16. Pottery Café

With cafes in Battersea and Fulham, Pottery Café has been going for 20 years and is London’s original paint-your-own pottery experience. With a massive range of pre-made items for you to decorate, and excellent coffee, cakes and snacks on offer, you can get creative with your little one here. All the paints are water based so safe for everyone – and washable! Booking is recommended and staff are on-hand (excuse the pun) if you fancy trying a handprint or footprint to commemorate a milestone for your little one.

17. Tate Modern

An art gallery may not be the first thing you think of when contemplating a toddler-friendly day out, but the Tate is not the norm when it comes to galleries! Its industrial setting means there are plenty of open spaces for toddlers to run around and burn off that excess energy, and with the dedicated family-friendly Start Gallery – a collation of the best-loved artworks – it’s a great introduction to the world of art. With a buggy park, baby changing facilities and various kid-friendly café and refreshment options, it has everything you need for an interesting and fun day out.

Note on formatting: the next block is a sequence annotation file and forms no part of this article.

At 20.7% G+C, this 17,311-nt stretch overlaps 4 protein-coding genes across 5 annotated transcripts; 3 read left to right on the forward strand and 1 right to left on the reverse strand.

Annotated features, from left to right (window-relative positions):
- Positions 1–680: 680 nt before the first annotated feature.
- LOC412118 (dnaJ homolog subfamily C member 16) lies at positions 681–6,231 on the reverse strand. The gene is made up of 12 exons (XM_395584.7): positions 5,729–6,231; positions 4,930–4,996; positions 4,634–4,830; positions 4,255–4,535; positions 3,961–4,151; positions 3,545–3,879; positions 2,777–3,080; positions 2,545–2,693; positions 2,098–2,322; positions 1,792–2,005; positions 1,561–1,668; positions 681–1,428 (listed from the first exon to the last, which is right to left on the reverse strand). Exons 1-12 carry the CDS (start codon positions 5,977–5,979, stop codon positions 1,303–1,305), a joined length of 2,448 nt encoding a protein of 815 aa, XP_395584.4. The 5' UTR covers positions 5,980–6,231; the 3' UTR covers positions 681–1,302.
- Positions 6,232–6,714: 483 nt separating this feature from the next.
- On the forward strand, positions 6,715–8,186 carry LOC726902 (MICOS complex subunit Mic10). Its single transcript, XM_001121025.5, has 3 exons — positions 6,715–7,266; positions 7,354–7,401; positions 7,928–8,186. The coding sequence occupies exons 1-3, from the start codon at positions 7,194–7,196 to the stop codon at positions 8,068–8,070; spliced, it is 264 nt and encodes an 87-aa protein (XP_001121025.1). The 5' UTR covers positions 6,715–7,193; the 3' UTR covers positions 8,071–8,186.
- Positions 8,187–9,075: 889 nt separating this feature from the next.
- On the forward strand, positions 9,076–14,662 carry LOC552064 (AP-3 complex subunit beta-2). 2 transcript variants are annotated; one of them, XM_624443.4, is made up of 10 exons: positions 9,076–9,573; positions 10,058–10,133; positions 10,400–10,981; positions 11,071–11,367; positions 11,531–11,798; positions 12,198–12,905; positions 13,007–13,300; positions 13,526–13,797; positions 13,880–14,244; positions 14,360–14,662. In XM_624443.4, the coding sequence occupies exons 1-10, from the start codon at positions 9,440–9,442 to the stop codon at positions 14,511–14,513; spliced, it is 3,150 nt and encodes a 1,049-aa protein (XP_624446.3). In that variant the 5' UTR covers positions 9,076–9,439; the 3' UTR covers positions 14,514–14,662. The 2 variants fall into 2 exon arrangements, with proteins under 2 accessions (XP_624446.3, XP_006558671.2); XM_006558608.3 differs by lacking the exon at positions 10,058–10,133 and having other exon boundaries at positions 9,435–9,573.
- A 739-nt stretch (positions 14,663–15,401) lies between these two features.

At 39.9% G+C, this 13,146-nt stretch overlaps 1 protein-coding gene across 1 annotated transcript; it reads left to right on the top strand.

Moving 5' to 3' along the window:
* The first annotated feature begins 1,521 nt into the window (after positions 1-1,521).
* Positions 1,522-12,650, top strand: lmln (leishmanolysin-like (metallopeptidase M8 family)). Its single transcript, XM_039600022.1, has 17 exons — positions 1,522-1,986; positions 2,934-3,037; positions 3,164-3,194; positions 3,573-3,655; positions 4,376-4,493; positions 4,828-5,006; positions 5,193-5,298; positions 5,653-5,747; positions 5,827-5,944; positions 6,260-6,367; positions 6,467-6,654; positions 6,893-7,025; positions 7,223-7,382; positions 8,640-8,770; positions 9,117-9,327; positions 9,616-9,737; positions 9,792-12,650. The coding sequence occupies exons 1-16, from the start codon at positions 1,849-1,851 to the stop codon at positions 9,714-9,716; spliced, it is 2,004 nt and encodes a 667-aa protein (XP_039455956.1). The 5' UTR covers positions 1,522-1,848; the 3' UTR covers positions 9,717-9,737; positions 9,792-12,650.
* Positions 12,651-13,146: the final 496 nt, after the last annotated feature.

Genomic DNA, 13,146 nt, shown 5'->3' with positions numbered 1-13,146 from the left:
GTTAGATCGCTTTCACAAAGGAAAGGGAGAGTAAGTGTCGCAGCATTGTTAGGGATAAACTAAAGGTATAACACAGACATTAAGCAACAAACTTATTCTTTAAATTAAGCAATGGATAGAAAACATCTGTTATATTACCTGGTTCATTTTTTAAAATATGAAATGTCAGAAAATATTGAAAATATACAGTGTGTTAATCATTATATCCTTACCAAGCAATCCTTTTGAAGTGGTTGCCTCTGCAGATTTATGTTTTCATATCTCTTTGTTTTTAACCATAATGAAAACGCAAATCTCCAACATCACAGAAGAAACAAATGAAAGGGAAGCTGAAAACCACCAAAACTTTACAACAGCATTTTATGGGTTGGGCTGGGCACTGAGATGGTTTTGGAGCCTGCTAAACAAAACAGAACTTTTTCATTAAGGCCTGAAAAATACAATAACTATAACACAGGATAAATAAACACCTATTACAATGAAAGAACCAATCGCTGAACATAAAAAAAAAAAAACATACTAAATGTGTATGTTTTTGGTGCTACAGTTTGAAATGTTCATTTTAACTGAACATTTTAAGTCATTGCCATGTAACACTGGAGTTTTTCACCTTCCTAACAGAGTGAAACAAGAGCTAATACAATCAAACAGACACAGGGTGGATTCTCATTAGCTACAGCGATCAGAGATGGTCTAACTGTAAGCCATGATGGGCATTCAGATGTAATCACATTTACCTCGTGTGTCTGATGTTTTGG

18. Brockwell Park

Visiting Brockwell Park, near Herne Hill in South London, is a great idea if the sun is shining on your day out in London. There is a large adventure playground including zip line, as well as a duck pond, paddling pool and recently refurbished lido for those odd occasions where it really gets hot enough to strip off! Brockwell Hall, dating from the early 1800s, is situated in the centre of the park and now houses a café for snacks, drinks and ice creams to top off an excellent trip.